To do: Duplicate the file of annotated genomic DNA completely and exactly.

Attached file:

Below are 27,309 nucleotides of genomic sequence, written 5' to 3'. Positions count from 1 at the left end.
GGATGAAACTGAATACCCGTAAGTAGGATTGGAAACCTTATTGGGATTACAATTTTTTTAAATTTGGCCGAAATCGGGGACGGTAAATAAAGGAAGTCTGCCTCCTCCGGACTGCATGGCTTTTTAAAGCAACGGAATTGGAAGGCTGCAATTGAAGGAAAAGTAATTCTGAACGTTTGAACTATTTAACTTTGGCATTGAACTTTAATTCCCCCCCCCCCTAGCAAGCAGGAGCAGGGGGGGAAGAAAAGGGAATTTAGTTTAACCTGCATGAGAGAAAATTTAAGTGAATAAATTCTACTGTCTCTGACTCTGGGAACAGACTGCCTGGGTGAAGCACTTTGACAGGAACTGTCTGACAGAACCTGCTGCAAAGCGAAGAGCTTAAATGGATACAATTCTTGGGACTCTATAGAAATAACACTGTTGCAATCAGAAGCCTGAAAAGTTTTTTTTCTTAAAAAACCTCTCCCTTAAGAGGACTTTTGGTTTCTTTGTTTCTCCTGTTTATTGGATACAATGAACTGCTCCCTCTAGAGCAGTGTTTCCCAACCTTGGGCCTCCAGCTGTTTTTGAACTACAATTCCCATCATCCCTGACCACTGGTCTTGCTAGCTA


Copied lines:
Below are 27,309 nucleotides of genomic sequence, written 5' to 3'. Positions count from 1 at the left end.
GGATGAAACTGAATACCCGTAAGTAGGATTGGAAACCTTATTGGGATTACAATTTTTTTAAATTTGGCCGAAATCGGGGACGGTAAATAAAGGAAGTCTGCCTCCTCCGGACTGCATGGCTTTTTAAAGCAACGGAATTGGAAGGCTGCAATTGAAGGAAAAGTAATTCTGAACGTTTGAACTATTTAACTTTGGCATTGAACTTTAATTCCCCCCCCCCCTAGCAAGCAGGAGCAGGGGGGGAAGAAAAGGGAATTTAGTTTAACCTGCATGAGAGAAAATTTAAGTGAATAAATTCTACTGTCTCTGACTCTGGGAACAGACTGCCTGGGTGAAGCACTTTGACAGGAACTGTCTGACAGAACCTGCTGCAAAGCGAAGAGCTTAAATGGATACAATTCTTGGGACTCTATAGAAATAACACTGTTGCAATCAGAAGCCTGAAAAGTTTTTTTTCTTAAAAAACCTCTCCCTTAAGAGGACTTTTGGTTTCTTTGTTTCTCCTGTTTATTGGATACAATGAACTGCTCCCTCTAGAGCAGTGTTTCCCAACCTTGGGCCTCCAGCTGTTTTTGAACTACAATTCCCATCATCCCTGACCACTGGTCTTGCTAGCTA